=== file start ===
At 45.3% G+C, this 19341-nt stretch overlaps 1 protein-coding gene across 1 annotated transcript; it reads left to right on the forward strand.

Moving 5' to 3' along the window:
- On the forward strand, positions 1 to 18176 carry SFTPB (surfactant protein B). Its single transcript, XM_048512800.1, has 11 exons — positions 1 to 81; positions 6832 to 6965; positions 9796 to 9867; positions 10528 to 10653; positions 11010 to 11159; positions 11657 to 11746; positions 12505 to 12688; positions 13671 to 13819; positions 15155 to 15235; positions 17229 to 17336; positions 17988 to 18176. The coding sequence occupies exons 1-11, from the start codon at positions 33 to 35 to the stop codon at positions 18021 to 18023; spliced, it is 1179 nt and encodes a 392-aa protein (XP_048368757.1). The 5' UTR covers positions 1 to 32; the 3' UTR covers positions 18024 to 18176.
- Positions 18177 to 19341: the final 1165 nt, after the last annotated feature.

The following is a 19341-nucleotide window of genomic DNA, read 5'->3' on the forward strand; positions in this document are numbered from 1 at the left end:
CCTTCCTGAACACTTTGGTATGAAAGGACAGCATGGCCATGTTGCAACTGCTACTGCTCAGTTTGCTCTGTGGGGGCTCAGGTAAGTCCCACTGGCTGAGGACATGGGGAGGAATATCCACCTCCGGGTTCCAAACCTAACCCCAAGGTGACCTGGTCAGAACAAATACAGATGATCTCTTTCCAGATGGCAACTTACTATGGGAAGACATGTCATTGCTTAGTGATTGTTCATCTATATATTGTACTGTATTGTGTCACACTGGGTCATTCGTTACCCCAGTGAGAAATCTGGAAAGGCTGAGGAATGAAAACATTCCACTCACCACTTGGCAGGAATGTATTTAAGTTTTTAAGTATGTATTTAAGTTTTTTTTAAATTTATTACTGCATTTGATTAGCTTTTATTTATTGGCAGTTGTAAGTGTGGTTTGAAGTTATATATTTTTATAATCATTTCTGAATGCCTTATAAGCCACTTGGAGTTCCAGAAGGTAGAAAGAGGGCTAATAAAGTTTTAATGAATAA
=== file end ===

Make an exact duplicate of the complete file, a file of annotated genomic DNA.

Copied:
At 45.3% G+C, this 19341-nt stretch overlaps 1 protein-coding gene across 1 annotated transcript; it reads left to right on the forward strand.

Moving 5' to 3' along the window:
- On the forward strand, positions 1 to 18176 carry SFTPB (surfactant protein B). Its single transcript, XM_048512800.1, has 11 exons — positions 1 to 81; positions 6832 to 6965; positions 9796 to 9867; positions 10528 to 10653; positions 11010 to 11159; positions 11657 to 11746; positions 12505 to 12688; positions 13671 to 13819; positions 15155 to 15235; positions 17229 to 17336; positions 17988 to 18176. The coding sequence occupies exons 1-11, from the start codon at positions 33 to 35 to the stop codon at positions 18021 to 18023; spliced, it is 1179 nt and encodes a 392-aa protein (XP_048368757.1). The 5' UTR covers positions 1 to 32; the 3' UTR covers positions 18024 to 18176.
- Positions 18177 to 19341: the final 1165 nt, after the last annotated feature.

The following is a 19341-nucleotide window of genomic DNA, read 5'->3' on the forward strand; positions in this document are numbered from 1 at the left end:
CCTTCCTGAACACTTTGGTATGAAAGGACAGCATGGCCATGTTGCAACTGCTACTGCTCAGTTTGCTCTGTGGGGGCTCAGGTAAGTCCCACTGGCTGAGGACATGGGGAGGAATATCCACCTCCGGGTTCCAAACCTAACCCCAAGGTGACCTGGTCAGAACAAATACAGATGATCTCTTTCCAGATGGCAACTTACTATGGGAAGACATGTCATTGCTTAGTGATTGTTCATCTATATATTGTACTGTATTGTGTCACACTGGGTCATTCGTTACCCCAGTGAGAAATCTGGAAAGGCTGAGGAATGAAAACATTCCACTCACCACTTGGCAGGAATGTATTTAAGTTTTTAAGTATGTATTTAAGTTTTTTTTAAATTTATTACTGCATTTGATTAGCTTTTATTTATTGGCAGTTGTAAGTGTGGTTTGAAGTTATATATTTTTATAATCATTTCTGAATGCCTTATAAGCCACTTGGAGTTCCAGAAGGTAGAAAGAGGGCTAATAAAGTTTTAATGAATAA